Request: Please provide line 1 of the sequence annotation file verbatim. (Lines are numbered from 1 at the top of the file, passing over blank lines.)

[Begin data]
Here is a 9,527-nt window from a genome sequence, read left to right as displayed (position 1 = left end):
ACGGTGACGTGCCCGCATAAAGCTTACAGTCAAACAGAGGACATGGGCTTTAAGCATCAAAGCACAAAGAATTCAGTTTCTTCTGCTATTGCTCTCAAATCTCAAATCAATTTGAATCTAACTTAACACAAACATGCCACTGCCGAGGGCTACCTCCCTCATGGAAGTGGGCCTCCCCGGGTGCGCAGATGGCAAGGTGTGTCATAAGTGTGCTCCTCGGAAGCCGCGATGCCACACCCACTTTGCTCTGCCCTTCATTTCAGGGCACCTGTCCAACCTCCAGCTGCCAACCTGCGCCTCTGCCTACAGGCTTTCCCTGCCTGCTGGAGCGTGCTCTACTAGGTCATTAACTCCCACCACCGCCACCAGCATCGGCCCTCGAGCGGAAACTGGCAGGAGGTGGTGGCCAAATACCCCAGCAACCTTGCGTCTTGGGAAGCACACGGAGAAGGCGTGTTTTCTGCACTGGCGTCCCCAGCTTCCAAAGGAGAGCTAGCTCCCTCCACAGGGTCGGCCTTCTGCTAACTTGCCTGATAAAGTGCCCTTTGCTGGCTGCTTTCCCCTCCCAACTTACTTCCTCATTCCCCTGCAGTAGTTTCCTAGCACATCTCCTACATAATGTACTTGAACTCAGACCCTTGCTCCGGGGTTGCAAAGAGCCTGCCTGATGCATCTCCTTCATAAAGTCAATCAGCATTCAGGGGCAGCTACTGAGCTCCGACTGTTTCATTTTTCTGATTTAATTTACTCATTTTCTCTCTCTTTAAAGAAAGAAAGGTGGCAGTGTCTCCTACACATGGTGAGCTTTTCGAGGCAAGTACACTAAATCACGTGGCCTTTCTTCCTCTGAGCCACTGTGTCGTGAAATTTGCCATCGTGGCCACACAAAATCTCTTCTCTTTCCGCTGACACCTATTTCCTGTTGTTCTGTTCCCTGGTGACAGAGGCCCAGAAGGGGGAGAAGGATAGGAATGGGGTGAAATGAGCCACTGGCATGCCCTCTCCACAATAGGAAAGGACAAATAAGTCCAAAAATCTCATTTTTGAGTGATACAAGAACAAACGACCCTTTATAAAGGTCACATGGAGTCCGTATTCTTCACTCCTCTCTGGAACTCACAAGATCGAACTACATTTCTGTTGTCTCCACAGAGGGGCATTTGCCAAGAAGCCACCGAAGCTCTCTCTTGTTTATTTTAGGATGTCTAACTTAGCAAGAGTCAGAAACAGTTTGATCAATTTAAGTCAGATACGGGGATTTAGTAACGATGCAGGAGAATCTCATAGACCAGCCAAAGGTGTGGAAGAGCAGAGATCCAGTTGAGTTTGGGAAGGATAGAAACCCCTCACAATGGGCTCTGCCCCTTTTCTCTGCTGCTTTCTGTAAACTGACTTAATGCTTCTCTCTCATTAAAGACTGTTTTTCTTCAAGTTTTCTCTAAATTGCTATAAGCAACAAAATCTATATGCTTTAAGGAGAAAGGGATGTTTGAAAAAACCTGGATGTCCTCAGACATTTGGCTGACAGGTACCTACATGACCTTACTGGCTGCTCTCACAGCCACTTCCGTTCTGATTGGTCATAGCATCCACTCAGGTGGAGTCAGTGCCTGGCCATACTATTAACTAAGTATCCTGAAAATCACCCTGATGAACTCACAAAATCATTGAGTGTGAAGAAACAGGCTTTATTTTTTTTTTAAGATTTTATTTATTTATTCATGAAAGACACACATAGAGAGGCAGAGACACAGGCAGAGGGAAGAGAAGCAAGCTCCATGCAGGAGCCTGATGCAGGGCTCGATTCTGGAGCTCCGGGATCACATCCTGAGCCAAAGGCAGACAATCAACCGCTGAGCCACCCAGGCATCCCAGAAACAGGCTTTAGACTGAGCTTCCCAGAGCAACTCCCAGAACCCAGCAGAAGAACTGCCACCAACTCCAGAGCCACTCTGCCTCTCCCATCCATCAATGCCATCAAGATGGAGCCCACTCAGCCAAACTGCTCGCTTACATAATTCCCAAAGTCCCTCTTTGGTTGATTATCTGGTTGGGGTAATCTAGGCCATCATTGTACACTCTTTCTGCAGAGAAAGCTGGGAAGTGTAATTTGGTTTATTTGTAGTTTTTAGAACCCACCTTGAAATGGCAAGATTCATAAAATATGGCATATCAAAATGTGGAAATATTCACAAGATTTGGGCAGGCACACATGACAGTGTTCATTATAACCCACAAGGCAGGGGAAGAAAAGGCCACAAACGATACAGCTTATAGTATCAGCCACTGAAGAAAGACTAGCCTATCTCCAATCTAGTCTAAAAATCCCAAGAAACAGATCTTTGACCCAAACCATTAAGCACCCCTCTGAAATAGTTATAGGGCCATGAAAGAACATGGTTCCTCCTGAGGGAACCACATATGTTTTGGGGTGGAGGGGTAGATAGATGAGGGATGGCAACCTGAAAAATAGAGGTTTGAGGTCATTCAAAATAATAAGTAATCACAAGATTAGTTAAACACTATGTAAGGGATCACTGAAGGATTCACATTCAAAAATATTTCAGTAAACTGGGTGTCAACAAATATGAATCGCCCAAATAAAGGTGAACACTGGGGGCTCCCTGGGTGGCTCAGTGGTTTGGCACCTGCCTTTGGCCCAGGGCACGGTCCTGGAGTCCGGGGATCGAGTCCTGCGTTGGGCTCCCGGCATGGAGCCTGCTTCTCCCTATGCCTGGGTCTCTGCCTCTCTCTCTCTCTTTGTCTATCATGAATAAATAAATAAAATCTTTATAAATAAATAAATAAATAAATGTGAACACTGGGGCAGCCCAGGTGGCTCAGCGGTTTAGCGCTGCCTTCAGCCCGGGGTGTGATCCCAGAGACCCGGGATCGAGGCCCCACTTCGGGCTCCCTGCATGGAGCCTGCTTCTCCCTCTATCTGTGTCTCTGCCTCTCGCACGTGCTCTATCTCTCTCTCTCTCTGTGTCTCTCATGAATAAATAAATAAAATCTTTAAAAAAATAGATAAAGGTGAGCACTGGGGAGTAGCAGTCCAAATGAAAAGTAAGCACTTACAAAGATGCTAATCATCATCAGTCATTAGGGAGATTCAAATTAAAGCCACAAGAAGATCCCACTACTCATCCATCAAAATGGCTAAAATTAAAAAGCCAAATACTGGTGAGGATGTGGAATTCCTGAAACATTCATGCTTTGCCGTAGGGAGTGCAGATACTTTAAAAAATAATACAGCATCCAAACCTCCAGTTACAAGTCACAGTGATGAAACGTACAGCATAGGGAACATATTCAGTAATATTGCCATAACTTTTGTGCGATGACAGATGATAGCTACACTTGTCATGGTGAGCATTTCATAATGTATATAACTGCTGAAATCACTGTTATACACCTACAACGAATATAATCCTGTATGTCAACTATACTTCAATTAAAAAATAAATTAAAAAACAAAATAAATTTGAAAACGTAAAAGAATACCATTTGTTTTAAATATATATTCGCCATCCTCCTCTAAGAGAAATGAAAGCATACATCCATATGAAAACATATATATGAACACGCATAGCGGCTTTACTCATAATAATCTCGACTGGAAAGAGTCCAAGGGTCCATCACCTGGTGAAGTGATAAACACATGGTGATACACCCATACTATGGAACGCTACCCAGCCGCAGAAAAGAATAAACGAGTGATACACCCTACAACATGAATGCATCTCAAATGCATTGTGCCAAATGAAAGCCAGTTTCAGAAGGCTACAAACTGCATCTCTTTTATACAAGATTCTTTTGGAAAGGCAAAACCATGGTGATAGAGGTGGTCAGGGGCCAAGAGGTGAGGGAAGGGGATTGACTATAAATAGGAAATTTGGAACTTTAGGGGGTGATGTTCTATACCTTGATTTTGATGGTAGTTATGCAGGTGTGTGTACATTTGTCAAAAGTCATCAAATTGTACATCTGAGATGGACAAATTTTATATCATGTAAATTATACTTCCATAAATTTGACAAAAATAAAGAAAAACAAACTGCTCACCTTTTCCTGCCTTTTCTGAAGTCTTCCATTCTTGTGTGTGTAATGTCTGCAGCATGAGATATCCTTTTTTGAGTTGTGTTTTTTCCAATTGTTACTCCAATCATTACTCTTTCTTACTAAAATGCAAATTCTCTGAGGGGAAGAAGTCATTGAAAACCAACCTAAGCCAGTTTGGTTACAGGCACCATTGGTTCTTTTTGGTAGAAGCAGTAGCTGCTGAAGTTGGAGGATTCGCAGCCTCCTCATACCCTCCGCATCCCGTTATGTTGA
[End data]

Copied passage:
Here is a 9,527-nt window from a genome sequence, read left to right as displayed (position 1 = left end):